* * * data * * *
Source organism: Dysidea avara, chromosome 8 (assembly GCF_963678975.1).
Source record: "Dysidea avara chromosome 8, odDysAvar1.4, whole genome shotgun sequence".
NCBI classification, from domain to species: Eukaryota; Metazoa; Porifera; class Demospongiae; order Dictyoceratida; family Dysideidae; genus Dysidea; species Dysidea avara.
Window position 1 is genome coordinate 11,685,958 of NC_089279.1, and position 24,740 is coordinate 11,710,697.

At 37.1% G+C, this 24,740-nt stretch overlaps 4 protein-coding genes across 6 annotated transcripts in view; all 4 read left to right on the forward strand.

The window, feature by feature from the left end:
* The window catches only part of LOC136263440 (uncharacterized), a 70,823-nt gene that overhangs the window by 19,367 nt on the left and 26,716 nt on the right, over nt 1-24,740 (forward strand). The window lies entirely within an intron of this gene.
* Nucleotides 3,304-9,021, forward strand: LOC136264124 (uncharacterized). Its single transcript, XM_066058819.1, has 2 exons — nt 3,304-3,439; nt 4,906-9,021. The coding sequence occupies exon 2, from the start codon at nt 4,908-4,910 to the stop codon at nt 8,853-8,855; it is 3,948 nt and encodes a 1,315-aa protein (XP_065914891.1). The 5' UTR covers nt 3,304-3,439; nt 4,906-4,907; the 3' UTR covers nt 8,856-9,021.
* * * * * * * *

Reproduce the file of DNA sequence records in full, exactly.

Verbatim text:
Source organism: Dysidea avara, chromosome 8 (assembly GCF_963678975.1).
Source record: "Dysidea avara chromosome 8, odDysAvar1.4, whole genome shotgun sequence".
NCBI classification, from domain to species: Eukaryota; Metazoa; Porifera; class Demospongiae; order Dictyoceratida; family Dysideidae; genus Dysidea; species Dysidea avara.
Window position 1 is genome coordinate 11,685,958 of NC_089279.1, and position 24,740 is coordinate 11,710,697.

At 37.1% G+C, this 24,740-nt stretch overlaps 4 protein-coding genes across 6 annotated transcripts in view; all 4 read left to right on the forward strand.

The window, feature by feature from the left end:
* The window catches only part of LOC136263440 (uncharacterized), a 70,823-nt gene that overhangs the window by 19,367 nt on the left and 26,716 nt on the right, over nt 1-24,740 (forward strand). The window lies entirely within an intron of this gene.
* Nucleotides 3,304-9,021, forward strand: LOC136264124 (uncharacterized). Its single transcript, XM_066058819.1, has 2 exons — nt 3,304-3,439; nt 4,906-9,021. The coding sequence occupies exon 2, from the start codon at nt 4,908-4,910 to the stop codon at nt 8,853-8,855; it is 3,948 nt and encodes a 1,315-aa protein (XP_065914891.1). The 5' UTR covers nt 3,304-3,439; nt 4,906-4,907; the 3' UTR covers nt 8,856-9,021.